Institutional investors worldwide continue to finance the coal industry with holdings totalling over $1.2trn, according to the Global Coal Exit List (GCEL) published today by a group of NGOs including Urgewald, Reclaim Finance, and Japan.

Blackrock tops the ranking among asset managers with the highest amount of bonds and shares holdings in coal companies, according to the report at $108.78bn, split into $9.84bn for bonds and $98.94bn for shares, followed by Vanguard with $101.11bn.

The Government Pension Investment Fund (GPIF) in Japan has $28.04bn invested in holdings in the coal industry, while the Government Pension Fund Global in Norway holds $14.17bn, Allianz $9.41bn and Legal & General $7.35bn, the list showed.

Among European pension funds the Dutch civil service scheme ABP invests $5.37bn in coal holdings, the scheme for healthcare workers PFZW invests $184m, while the pension fund for the metals sector and the technological industry PME invests $208m. Sweden’s AP7 and AP4 invest $177m and $215m, respectively, according to the research.

In total, the list shows 4,970 institutions holding a total of $228.36bn in bonds and $994.07bn in equities within the coal industry, but the “top two dozen investors” account for 46% of the total sum of $1.2trn, the NGOs said.

“It’s absolutely frightening to see that pension funds, asset managers, mutual funds and other institutional investors are still betting on coal companies in the midst of an existential climate crisis,” said Yann Louvel, policy analyst at Reclaim Finance.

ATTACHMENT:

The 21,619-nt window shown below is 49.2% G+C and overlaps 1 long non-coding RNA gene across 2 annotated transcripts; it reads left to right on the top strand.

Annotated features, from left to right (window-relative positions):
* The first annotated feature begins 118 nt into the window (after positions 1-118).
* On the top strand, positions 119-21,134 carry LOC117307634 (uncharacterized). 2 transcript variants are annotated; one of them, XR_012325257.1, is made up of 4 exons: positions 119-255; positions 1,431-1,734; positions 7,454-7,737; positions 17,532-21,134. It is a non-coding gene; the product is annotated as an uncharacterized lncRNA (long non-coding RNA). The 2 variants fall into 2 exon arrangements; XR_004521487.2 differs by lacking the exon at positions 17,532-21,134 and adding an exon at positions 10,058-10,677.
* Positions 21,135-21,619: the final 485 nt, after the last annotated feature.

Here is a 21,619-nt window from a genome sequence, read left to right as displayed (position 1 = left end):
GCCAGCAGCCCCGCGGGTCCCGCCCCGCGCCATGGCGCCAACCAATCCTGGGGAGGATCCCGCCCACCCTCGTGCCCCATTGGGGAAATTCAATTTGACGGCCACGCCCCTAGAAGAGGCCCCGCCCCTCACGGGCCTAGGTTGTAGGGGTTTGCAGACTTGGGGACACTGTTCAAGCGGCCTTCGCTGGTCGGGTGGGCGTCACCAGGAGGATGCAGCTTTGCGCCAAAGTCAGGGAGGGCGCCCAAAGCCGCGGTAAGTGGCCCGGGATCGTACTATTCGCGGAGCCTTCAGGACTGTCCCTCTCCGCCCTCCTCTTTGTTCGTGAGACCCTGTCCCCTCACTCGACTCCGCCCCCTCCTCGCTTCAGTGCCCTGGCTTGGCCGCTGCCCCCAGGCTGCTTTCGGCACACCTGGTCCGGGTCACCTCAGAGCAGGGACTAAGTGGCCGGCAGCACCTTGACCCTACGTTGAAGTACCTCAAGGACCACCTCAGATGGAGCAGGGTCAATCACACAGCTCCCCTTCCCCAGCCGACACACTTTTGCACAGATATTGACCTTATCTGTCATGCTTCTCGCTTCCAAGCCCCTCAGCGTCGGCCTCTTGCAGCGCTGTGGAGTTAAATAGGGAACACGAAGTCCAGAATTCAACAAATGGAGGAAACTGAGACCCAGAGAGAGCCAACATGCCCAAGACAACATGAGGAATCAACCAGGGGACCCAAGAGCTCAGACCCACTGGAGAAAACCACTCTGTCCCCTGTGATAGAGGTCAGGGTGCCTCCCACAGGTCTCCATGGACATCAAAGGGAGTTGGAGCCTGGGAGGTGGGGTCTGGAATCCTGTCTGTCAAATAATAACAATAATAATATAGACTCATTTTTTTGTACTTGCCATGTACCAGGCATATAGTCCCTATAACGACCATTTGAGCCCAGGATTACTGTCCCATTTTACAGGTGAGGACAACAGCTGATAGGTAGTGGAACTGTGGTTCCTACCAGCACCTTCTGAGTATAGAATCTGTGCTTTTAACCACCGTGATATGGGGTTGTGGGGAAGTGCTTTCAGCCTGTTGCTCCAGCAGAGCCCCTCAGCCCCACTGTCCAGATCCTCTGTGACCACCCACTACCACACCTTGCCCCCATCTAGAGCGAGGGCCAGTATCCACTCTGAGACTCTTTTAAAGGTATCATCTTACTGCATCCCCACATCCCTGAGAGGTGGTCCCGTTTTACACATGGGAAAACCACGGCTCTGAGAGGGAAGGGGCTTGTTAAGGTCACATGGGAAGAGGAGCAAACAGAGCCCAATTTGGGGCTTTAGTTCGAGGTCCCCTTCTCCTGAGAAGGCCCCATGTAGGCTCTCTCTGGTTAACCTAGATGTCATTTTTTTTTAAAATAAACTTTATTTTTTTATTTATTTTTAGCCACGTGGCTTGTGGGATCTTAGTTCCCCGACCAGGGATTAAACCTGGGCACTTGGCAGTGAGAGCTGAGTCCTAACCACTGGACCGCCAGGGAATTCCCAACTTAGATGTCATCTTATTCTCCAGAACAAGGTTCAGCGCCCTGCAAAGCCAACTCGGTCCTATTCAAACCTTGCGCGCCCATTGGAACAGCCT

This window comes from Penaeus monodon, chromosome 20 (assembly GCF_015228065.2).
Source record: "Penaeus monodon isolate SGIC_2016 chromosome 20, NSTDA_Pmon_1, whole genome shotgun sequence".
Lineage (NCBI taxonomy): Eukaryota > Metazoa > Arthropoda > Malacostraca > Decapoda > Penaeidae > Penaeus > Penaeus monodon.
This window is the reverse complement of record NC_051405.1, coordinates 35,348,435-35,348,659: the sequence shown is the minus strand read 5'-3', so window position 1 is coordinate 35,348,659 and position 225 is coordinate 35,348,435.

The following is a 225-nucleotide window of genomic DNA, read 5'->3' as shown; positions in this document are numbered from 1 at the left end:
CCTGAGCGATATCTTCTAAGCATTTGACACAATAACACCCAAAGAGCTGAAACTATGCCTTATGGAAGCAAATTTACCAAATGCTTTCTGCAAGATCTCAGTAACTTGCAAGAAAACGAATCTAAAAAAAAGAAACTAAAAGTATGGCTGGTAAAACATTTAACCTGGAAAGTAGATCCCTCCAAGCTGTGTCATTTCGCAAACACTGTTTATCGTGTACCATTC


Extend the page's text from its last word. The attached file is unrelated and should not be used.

GCEL country chart

Source: Urgewald

US investors account for almost 56% of investments in the global coal industry

He added: “No one should be fooled by BlackRock’s and Vanguard’s membership in the Net Zero Asset Managers Initiative. These two institutions have more responsibility for accelerating climate change than any other institutional investor worldwide.”

Companies included in the GCEL represent 90% of the thermal and coal production and coal-fired capacity globally.

The firms included in the list generate a share of revenues from coal and a share of power production from coal of 20% or more, produce annual thermal coal of 10 Mt per year or 5GW of coal-fired generation capacity and develop new coal mines, new coal-fired power plants and coal-related infrastructure.

The research – conducted by not-for-profit Profundo – sourced mainly the financial databases Bloomberg and Refinitiv, data from IJGlobal, and looked at data on investments in bonds and shares of pension funds.

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